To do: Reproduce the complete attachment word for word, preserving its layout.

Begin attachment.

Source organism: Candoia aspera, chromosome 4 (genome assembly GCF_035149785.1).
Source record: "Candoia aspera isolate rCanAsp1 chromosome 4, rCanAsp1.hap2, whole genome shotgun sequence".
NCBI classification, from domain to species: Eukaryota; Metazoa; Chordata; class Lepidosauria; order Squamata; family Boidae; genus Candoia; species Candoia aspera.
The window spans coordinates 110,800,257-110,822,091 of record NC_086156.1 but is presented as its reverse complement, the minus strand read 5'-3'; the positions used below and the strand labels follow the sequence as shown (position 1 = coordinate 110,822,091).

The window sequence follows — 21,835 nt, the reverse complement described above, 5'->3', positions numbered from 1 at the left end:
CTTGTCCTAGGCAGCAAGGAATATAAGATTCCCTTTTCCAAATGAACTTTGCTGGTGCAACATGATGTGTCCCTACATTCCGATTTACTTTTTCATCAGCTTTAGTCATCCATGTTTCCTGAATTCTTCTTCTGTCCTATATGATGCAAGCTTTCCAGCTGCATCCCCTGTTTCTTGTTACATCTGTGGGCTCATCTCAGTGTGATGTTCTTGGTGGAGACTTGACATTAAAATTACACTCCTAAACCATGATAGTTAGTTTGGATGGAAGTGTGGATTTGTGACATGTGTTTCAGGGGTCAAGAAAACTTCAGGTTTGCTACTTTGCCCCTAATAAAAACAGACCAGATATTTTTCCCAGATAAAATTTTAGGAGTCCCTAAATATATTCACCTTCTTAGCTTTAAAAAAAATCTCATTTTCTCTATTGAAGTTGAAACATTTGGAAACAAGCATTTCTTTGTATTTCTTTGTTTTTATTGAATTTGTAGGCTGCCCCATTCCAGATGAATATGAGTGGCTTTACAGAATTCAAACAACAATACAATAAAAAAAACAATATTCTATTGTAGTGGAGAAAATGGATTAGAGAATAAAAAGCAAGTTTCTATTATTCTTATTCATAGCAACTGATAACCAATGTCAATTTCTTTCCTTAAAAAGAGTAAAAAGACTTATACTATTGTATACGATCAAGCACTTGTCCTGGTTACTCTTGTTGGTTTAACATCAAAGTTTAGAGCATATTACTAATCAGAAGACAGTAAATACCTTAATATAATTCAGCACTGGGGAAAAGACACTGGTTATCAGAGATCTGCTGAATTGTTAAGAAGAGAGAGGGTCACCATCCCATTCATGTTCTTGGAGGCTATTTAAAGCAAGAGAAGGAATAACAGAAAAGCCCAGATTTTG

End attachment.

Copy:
Source organism: Candoia aspera, chromosome 4 (genome assembly GCF_035149785.1).
Source record: "Candoia aspera isolate rCanAsp1 chromosome 4, rCanAsp1.hap2, whole genome shotgun sequence".
NCBI classification, from domain to species: Eukaryota; Metazoa; Chordata; class Lepidosauria; order Squamata; family Boidae; genus Candoia; species Candoia aspera.
The window spans coordinates 110,800,257-110,822,091 of record NC_086156.1 but is presented as its reverse complement, the minus strand read 5'-3'; the positions used below and the strand labels follow the sequence as shown (position 1 = coordinate 110,822,091).

The window sequence follows — 21,835 nt, the reverse complement described above, 5'->3', positions numbered from 1 at the left end:
CTTGTCCTAGGCAGCAAGGAATATAAGATTCCCTTTTCCAAATGAACTTTGCTGGTGCAACATGATGTGTCCCTACATTCCGATTTACTTTTTCATCAGCTTTAGTCATCCATGTTTCCTGAATTCTTCTTCTGTCCTATATGATGCAAGCTTTCCAGCTGCATCCCCTGTTTCTTGTTACATCTGTGGGCTCATCTCAGTGTGATGTTCTTGGTGGAGACTTGACATTAAAATTACACTCCTAAACCATGATAGTTAGTTTGGATGGAAGTGTGGATTTGTGACATGTGTTTCAGGGGTCAAGAAAACTTCAGGTTTGCTACTTTGCCCCTAATAAAAACAGACCAGATATTTTTCCCAGATAAAATTTTAGGAGTCCCTAAATATATTCACCTTCTTAGCTTTAAAAAAAATCTCATTTTCTCTATTGAAGTTGAAACATTTGGAAACAAGCATTTCTTTGTATTTCTTTGTTTTTATTGAATTTGTAGGCTGCCCCATTCCAGATGAATATGAGTGGCTTTACAGAATTCAAACAACAATACAATAAAAAAAACAATATTCTATTGTAGTGGAGAAAATGGATTAGAGAATAAAAAGCAAGTTTCTATTATTCTTATTCATAGCAACTGATAACCAATGTCAATTTCTTTCCTTAAAAAGAGTAAAAAGACTTATACTATTGTATACGATCAAGCACTTGTCCTGGTTACTCTTGTTGGTTTAACATCAAAGTTTAGAGCATATTACTAATCAGAAGACAGTAAATACCTTAATATAATTCAGCACTGGGGAAAAGACACTGGTTATCAGAGATCTGCTGAATTGTTAAGAAGAGAGAGGGTCACCATCCCATTCATGTTCTTGGAGGCTATTTAAAGCAAGAGAAGGAATAACAGAAAAGCCCAGATTTTG